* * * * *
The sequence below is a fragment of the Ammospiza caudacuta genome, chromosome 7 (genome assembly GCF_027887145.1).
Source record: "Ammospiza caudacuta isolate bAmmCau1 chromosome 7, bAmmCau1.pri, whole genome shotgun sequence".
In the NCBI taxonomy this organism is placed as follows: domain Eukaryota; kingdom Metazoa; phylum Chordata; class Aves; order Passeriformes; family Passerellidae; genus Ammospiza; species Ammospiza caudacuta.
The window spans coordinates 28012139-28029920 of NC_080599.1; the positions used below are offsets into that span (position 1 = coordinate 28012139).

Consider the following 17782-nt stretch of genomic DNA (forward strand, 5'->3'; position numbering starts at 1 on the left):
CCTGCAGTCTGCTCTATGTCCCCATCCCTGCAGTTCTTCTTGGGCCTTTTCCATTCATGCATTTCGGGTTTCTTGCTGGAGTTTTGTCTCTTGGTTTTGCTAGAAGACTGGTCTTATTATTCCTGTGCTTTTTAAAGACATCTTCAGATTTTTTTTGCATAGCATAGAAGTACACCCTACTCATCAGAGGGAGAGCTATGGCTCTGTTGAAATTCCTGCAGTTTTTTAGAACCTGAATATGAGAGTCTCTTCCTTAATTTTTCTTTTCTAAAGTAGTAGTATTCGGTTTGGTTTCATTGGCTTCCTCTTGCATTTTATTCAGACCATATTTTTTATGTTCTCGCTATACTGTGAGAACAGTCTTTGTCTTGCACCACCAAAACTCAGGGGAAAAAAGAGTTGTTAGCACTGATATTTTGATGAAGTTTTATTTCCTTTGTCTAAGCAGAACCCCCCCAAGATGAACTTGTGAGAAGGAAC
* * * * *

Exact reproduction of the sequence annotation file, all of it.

The sequence below is a fragment of the Ammospiza caudacuta genome, chromosome 7 (genome assembly GCF_027887145.1).
Source record: "Ammospiza caudacuta isolate bAmmCau1 chromosome 7, bAmmCau1.pri, whole genome shotgun sequence".
In the NCBI taxonomy this organism is placed as follows: domain Eukaryota; kingdom Metazoa; phylum Chordata; class Aves; order Passeriformes; family Passerellidae; genus Ammospiza; species Ammospiza caudacuta.
The window spans coordinates 28012139-28029920 of NC_080599.1; the positions used below are offsets into that span (position 1 = coordinate 28012139).

Consider the following 17782-nt stretch of genomic DNA (forward strand, 5'->3'; position numbering starts at 1 on the left):
CCTGCAGTCTGCTCTATGTCCCCATCCCTGCAGTTCTTCTTGGGCCTTTTCCATTCATGCATTTCGGGTTTCTTGCTGGAGTTTTGTCTCTTGGTTTTGCTAGAAGACTGGTCTTATTATTCCTGTGCTTTTTAAAGACATCTTCAGATTTTTTTTGCATAGCATAGAAGTACACCCTACTCATCAGAGGGAGAGCTATGGCTCTGTTGAAATTCCTGCAGTTTTTTAGAACCTGAATATGAGAGTCTCTTCCTTAATTTTTCTTTTCTAAAGTAGTAGTATTCGGTTTGGTTTCATTGGCTTCCTCTTGCATTTTATTCAGACCATATTTTTTATGTTCTCGCTATACTGTGAGAACAGTCTTTGTCTTGCACCACCAAAACTCAGGGGAAAAAAGAGTTGTTAGCACTGATATTTTGATGAAGTTTTATTTCCTTTGTCTAAGCAGAACCCCCCCAAGATGAACTTGTGAGAAGGAAC